It seems like the only way to do this is to pass the -i parameter in when you initially run less. Does anyone know of some secret hack to make something like this work
/something to search for/i
You can also set the environment variable
LESS=-Ri, so that I can pump colorized output from
grep into it, and maintain the ANSI colour sequences.
Another little used feature of less that I found is starting it with
+F as an argument (or hitting SHIFT+F while in less). This causes it to follow the file you've opened, in the same way that
tail -f <file> will. Very handy if you're watching log files from an application, and are likely to want to page back up (if it's generating 100's of lines of logging every second, for instance).
Add-on to what @Juha said: Actually
-i turns on Case-insensitive with SmartCasing, i.e if your search contains an uppercase letter, then the search will be case-sensitive, otherwise, it will be case-insensitive. Think of it as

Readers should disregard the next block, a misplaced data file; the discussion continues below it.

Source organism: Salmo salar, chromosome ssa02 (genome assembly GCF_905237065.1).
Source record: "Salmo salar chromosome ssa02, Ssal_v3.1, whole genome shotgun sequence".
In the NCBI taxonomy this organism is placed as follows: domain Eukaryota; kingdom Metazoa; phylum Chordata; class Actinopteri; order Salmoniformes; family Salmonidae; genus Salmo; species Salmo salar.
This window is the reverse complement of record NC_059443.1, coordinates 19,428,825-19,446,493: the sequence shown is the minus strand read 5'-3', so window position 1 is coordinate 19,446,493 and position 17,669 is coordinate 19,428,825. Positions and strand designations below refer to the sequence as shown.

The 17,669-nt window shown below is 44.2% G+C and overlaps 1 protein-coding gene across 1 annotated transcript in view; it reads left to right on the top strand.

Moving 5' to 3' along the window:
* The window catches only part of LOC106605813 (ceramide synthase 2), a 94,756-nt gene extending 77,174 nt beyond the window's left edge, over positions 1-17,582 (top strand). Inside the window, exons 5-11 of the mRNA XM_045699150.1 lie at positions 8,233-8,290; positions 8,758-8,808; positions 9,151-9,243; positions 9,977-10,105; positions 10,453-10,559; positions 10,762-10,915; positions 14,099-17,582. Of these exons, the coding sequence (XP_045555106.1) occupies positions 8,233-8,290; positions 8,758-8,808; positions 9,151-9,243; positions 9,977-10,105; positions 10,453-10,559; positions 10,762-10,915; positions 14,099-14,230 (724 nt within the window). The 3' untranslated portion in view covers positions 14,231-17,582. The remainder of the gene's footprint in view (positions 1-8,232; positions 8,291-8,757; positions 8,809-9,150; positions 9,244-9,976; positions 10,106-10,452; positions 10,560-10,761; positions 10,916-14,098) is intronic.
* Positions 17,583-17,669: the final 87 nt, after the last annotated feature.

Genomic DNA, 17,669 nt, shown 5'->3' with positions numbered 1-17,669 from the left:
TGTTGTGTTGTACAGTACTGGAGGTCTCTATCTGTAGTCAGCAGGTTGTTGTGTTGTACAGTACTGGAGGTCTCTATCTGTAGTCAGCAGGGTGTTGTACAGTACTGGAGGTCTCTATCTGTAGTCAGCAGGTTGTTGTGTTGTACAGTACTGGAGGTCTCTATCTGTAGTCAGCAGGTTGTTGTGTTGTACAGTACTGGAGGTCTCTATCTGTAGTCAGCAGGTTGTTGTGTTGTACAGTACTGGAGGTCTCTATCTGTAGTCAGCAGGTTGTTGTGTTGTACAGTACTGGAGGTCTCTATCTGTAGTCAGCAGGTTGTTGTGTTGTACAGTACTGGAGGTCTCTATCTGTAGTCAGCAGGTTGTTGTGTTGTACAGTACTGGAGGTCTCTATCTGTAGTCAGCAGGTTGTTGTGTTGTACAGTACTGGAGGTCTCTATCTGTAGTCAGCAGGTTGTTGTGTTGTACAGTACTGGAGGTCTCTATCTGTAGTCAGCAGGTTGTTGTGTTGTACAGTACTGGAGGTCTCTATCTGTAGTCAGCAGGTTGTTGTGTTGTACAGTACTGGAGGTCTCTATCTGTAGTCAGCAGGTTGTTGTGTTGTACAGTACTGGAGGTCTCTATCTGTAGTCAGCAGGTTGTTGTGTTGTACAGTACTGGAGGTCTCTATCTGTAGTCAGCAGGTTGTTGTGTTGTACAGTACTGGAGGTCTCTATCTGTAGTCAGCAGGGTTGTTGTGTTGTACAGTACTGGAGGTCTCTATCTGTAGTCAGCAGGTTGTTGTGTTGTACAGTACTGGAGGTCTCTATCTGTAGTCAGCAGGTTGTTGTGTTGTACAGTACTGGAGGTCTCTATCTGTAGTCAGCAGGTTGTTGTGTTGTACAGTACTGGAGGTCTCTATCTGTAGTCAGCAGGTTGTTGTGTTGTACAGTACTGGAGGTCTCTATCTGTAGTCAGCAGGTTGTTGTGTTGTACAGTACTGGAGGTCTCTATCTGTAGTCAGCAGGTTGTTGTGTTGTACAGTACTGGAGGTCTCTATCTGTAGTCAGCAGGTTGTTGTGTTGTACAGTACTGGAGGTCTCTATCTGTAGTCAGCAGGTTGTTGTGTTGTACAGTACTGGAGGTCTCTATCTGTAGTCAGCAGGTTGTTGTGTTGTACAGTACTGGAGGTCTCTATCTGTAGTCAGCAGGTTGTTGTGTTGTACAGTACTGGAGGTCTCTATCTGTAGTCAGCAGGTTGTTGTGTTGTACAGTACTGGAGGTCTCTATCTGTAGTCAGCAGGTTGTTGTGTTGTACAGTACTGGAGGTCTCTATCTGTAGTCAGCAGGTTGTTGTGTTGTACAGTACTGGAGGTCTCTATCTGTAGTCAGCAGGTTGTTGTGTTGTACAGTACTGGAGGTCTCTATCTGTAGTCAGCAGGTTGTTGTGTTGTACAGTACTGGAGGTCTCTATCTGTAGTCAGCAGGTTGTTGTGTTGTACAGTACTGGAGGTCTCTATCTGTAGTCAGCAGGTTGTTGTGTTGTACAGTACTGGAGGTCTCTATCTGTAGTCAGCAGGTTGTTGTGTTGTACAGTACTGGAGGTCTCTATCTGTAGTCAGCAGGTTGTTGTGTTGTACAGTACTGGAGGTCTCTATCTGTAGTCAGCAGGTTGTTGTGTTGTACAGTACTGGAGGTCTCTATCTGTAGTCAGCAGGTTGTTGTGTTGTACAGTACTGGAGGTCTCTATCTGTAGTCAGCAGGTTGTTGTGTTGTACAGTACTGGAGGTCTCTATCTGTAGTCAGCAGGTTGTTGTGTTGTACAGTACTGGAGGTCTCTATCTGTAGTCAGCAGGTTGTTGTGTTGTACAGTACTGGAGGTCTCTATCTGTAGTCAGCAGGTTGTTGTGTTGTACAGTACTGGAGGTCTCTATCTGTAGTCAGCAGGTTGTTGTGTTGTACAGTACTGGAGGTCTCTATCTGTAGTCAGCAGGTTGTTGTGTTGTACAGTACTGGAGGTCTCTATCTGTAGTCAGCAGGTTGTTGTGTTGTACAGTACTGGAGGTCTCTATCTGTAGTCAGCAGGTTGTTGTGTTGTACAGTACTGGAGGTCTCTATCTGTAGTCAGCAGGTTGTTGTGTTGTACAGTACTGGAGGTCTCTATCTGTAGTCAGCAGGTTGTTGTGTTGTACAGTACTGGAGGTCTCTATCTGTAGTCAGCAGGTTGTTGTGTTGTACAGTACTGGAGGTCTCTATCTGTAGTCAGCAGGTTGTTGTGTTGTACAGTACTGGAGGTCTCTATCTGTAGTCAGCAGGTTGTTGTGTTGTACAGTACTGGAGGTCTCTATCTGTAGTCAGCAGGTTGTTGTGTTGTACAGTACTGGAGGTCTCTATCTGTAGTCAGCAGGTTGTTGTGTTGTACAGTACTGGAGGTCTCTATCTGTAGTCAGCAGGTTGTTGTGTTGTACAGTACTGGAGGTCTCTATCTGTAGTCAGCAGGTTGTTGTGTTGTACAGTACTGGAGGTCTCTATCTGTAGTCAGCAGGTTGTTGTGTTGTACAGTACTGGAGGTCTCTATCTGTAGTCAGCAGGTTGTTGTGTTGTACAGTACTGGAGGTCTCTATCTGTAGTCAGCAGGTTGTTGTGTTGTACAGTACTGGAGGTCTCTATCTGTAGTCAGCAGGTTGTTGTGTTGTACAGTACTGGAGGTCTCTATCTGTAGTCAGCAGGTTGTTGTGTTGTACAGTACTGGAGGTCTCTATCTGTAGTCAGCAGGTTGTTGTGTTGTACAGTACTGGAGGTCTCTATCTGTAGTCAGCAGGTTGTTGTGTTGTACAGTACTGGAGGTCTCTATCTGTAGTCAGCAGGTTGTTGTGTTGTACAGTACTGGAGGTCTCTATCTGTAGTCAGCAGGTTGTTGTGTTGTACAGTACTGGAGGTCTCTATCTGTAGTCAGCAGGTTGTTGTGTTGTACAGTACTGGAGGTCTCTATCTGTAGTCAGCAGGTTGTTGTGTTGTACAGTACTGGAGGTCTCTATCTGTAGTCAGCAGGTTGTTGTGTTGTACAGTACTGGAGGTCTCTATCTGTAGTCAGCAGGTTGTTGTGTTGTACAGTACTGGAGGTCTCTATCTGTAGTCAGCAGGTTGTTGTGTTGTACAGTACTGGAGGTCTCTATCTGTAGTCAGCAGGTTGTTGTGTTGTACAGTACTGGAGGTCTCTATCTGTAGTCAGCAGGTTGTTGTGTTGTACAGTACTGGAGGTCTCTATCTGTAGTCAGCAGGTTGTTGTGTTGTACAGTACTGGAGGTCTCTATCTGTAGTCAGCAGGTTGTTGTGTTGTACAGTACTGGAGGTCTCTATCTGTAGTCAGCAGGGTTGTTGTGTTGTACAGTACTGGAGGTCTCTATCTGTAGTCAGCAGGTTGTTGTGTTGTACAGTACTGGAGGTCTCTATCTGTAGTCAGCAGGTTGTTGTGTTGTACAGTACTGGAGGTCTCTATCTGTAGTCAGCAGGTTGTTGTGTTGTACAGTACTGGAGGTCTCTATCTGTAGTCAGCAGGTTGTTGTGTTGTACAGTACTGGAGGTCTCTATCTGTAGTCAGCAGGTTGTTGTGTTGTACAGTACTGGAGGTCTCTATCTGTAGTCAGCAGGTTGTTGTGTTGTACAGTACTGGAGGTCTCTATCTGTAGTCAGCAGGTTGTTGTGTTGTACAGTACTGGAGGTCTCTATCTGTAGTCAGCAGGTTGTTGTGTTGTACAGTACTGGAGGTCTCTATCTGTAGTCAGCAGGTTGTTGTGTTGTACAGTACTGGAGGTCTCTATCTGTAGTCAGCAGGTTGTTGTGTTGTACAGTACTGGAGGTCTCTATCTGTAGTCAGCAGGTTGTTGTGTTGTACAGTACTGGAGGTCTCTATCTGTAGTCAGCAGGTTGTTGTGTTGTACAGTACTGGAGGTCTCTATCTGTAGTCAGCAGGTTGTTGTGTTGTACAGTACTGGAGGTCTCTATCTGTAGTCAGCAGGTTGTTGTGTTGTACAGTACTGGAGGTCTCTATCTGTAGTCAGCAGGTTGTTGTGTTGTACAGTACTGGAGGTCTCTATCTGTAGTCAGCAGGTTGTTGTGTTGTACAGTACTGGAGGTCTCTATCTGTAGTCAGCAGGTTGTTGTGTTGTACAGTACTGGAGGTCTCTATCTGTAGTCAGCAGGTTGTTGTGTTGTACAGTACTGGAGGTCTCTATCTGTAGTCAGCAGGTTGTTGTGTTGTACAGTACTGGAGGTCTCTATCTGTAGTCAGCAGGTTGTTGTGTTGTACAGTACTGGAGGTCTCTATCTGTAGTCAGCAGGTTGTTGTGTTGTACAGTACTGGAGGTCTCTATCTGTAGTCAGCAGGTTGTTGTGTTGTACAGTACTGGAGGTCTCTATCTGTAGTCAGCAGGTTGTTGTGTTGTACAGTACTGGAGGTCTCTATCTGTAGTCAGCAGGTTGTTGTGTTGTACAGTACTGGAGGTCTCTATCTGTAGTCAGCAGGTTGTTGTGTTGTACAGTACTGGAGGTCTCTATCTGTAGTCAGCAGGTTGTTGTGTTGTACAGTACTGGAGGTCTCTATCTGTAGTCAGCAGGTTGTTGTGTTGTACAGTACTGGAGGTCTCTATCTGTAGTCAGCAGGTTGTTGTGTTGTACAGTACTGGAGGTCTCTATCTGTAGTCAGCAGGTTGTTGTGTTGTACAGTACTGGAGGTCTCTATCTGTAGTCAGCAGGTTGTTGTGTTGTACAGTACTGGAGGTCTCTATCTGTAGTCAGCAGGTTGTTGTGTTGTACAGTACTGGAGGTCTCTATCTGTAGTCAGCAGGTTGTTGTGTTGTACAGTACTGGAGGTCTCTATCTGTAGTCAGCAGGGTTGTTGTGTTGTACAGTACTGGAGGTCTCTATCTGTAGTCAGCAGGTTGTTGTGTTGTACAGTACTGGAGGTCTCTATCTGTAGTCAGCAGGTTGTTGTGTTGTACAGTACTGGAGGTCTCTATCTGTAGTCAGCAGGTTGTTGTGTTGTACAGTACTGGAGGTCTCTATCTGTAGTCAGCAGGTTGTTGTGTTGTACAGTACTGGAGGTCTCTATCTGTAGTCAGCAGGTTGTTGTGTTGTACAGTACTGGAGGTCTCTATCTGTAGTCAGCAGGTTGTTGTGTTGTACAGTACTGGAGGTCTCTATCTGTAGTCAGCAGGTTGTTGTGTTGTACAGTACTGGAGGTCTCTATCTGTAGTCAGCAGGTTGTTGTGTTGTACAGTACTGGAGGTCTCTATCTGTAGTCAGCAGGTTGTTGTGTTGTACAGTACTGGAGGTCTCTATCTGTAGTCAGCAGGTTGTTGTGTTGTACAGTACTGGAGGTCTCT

:set smartcase in Vim.
-i, a search for 'log' in 'Log,..' will match, whereas 'Log' in 'log,..' will not match.
It appears that you can summon this feature on a per search basis like so:
less prompt> /search string/-i
This option is in
less's interactive help which you access via
less prompt> h ... -i ........ --ignore-case Ignore case in searches that do not contain uppercase. -I ........ --IGNORE-CASE Ignore case in all searches. ...
I've not extensively checked but the help in
less version 487 on MacOS as well as other Linux distros lists this option as being available.
On MacOS you can also install a newer version of
$ brew install less $ less --version less 530 (POSIX regular expressions) Copyright (C) 1984-2017 Mark Nudelman